LSTM Home > LSTM Research > LSTM Online Archive

Food-supplement spending and patient working-hours link with the patient characteristics and clinical outcomes

Rosu, Laura (2019) 'Food-supplement spending and patient working-hours link with the patient characteristics and clinical outcomes' in The 50th Union World Conference on Lung Health, Hyderabad, India, 30 October – 2 November 2019.

STREAM ABSTRACT UNION CONFERENCE 2019_17.04.pdf - Published Version

Download (136kB) | Preview


The STREAM randomised controlled trial demonstrated that a 9-month regimen for multidrug-resistant TB (MDR-TB) treatment (similar to that tested in Bangladesh cohort studies) is clinically not inferior to the WHO 24-month regimen. As part of the trial’s health economic component, longitudinal data on patient-spending were collected for MDR-TB trial participants in Ethiopia. The shorter regimen was associated with an earlier return to work and a reduction in the purchase of supplementary food. We are now exploring these data in relation to both gender, age, and time to smear conversion.

For each trial arm (study n=80, control n=40) data were collected at 12-week intervals up to week 132. In the present analysis patients have been split by age (>35, <=35), with mean spending and mean working hours at each week considered for both the long and short arms in each category separately. Supplementary food spending by Male/Female was also considered for each arm. Associations with smear conversion were also explored.

Men spent more than women on supplements in both arms ($215 and $268 over 132 weeks), and there was no association with time to culture conversion. Early in treatment, younger participants spent more than older in the long arm (77% more at week12), whereas within the short arm older participants spent more than younger (61% more at week 12). There was no substantial difference in spending at treatment completion. In terms of working hours, males and older participants are working longer hours than females and younger participants, but the difference is not substantial.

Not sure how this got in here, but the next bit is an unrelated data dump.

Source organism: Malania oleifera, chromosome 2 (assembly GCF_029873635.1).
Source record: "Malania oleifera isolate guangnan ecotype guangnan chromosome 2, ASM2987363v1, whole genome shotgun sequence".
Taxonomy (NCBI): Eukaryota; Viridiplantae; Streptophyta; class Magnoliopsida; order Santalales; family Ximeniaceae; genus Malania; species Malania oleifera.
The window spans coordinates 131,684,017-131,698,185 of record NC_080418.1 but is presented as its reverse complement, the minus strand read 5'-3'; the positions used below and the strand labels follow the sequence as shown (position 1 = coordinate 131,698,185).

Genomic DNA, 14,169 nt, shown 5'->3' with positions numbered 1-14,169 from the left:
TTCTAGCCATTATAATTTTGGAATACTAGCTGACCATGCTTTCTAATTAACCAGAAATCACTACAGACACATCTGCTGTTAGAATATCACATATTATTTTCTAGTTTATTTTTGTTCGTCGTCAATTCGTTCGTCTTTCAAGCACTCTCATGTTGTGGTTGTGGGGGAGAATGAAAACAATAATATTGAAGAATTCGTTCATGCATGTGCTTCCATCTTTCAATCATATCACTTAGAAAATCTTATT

Men spent considerably more on supplements during treatment than women. This may be due to greater ability to pay, increased perceived need or otherwise. With men accessing TB care less than women globally, further investigations should be conducted as to whether these direct costs create a barrier for men in care-seeking. Further study of age and gender by primary earner will be conducted, along with qualitative research to decide how best to implement shorter regimens.

Item Type: Conference or Workshop Item (Lecture)
Subjects: QU Biochemistry > Vitamins > QU 145.5 Nutritive values of food
WA Public Health > Food > WA 695 Food. Food supply. Food inspection
WF Respiratory System > Tuberculosis > WF 200 Tuberculosis (General)
Faculty: Department: Clinical Sciences & International Health > Clinical Sciences Department
Depositing User: Amy Carroll
Date Deposited: 19 Oct 2023 08:50
Last Modified: 19 Oct 2023 08:50


View details

Actions (login required)

Edit Item Edit Item